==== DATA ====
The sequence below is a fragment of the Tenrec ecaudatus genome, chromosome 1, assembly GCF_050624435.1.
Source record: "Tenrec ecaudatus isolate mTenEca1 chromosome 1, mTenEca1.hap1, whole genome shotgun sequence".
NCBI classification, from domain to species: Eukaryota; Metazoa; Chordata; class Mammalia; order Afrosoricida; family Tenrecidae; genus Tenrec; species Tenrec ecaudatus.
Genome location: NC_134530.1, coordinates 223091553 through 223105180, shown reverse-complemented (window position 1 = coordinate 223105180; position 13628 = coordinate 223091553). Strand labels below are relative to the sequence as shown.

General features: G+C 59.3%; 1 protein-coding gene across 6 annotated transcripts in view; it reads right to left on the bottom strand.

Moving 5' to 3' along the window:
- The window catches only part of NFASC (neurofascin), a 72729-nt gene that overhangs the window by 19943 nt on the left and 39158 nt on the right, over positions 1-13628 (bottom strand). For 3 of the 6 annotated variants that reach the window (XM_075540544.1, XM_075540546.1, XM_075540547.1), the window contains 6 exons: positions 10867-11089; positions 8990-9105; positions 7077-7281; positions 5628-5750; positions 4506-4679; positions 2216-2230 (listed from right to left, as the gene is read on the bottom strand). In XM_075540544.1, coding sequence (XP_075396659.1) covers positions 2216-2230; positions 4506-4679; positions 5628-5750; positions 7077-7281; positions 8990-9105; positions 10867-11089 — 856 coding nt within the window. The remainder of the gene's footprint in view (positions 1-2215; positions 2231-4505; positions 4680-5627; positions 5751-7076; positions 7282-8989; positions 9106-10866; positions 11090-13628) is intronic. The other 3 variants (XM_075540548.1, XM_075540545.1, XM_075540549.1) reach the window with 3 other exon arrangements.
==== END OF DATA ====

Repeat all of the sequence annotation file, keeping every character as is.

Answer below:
The sequence below is a fragment of the Tenrec ecaudatus genome, chromosome 1, assembly GCF_050624435.1.
Source record: "Tenrec ecaudatus isolate mTenEca1 chromosome 1, mTenEca1.hap1, whole genome shotgun sequence".
NCBI classification, from domain to species: Eukaryota; Metazoa; Chordata; class Mammalia; order Afrosoricida; family Tenrecidae; genus Tenrec; species Tenrec ecaudatus.
Genome location: NC_134530.1, coordinates 223091553 through 223105180, shown reverse-complemented (window position 1 = coordinate 223105180; position 13628 = coordinate 223091553). Strand labels below are relative to the sequence as shown.

General features: G+C 59.3%; 1 protein-coding gene across 6 annotated transcripts in view; it reads right to left on the bottom strand.

Moving 5' to 3' along the window:
- The window catches only part of NFASC (neurofascin), a 72729-nt gene that overhangs the window by 19943 nt on the left and 39158 nt on the right, over positions 1-13628 (bottom strand). For 3 of the 6 annotated variants that reach the window (XM_075540544.1, XM_075540546.1, XM_075540547.1), the window contains 6 exons: positions 10867-11089; positions 8990-9105; positions 7077-7281; positions 5628-5750; positions 4506-4679; positions 2216-2230 (listed from right to left, as the gene is read on the bottom strand). In XM_075540544.1, coding sequence (XP_075396659.1) covers positions 2216-2230; positions 4506-4679; positions 5628-5750; positions 7077-7281; positions 8990-9105; positions 10867-11089 — 856 coding nt within the window. The remainder of the gene's footprint in view (positions 1-2215; positions 2231-4505; positions 4680-5627; positions 5751-7076; positions 7282-8989; positions 9106-10866; positions 11090-13628) is intronic. The other 3 variants (XM_075540548.1, XM_075540545.1, XM_075540549.1) reach the window with 3 other exon arrangements.